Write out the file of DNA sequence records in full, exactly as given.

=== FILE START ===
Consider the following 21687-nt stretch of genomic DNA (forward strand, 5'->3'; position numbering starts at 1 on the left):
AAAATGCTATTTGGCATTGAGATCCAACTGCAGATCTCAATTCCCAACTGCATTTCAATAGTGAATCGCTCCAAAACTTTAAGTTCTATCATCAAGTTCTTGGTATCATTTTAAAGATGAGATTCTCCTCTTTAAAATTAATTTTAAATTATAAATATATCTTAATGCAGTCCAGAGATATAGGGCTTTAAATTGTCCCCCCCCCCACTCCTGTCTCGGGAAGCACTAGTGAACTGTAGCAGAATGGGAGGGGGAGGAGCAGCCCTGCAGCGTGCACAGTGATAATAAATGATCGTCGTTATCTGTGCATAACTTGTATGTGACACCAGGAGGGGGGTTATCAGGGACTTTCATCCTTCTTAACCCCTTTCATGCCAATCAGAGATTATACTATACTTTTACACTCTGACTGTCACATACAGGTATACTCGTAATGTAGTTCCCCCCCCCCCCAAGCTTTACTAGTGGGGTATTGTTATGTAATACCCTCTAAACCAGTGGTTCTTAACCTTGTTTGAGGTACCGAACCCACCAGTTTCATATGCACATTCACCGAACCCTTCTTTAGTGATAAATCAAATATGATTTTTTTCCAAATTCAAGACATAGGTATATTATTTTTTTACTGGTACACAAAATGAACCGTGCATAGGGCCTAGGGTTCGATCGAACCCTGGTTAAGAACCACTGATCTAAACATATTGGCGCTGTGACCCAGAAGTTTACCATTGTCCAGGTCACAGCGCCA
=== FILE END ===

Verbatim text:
Consider the following 21687-nt stretch of genomic DNA (forward strand, 5'->3'; position numbering starts at 1 on the left):
AAAATGCTATTTGGCATTGAGATCCAACTGCAGATCTCAATTCCCAACTGCATTTCAATAGTGAATCGCTCCAAAACTTTAAGTTCTATCATCAAGTTCTTGGTATCATTTTAAAGATGAGATTCTCCTCTTTAAAATTAATTTTAAATTATAAATATATCTTAATGCAGTCCAGAGATATAGGGCTTTAAATTGTCCCCCCCCCCACTCCTGTCTCGGGAAGCACTAGTGAACTGTAGCAGAATGGGAGGGGGAGGAGCAGCCCTGCAGCGTGCACAGTGATAATAAATGATCGTCGTTATCTGTGCATAACTTGTATGTGACACCAGGAGGGGGGTTATCAGGGACTTTCATCCTTCTTAACCCCTTTCATGCCAATCAGAGATTATACTATACTTTTACACTCTGACTGTCACATACAGGTATACTCGTAATGTAGTTCCCCCCCCCCCCAAGCTTTACTAGTGGGGTATTGTTATGTAATACCCTCTAAACCAGTGGTTCTTAACCTTGTTTGAGGTACCGAACCCACCAGTTTCATATGCACATTCACCGAACCCTTCTTTAGTGATAAATCAAATATGATTTTTTTCCAAATTCAAGACATAGGTATATTATTTTTTTACTGGTACACAAAATGAACCGTGCATAGGGCCTAGGGTTCGATCGAACCCTGGTTAAGAACCACTGATCTAAACATATTGGCGCTGTGACCCAGAAGTTTACCATTGTCCAGGTCACAGCGCCA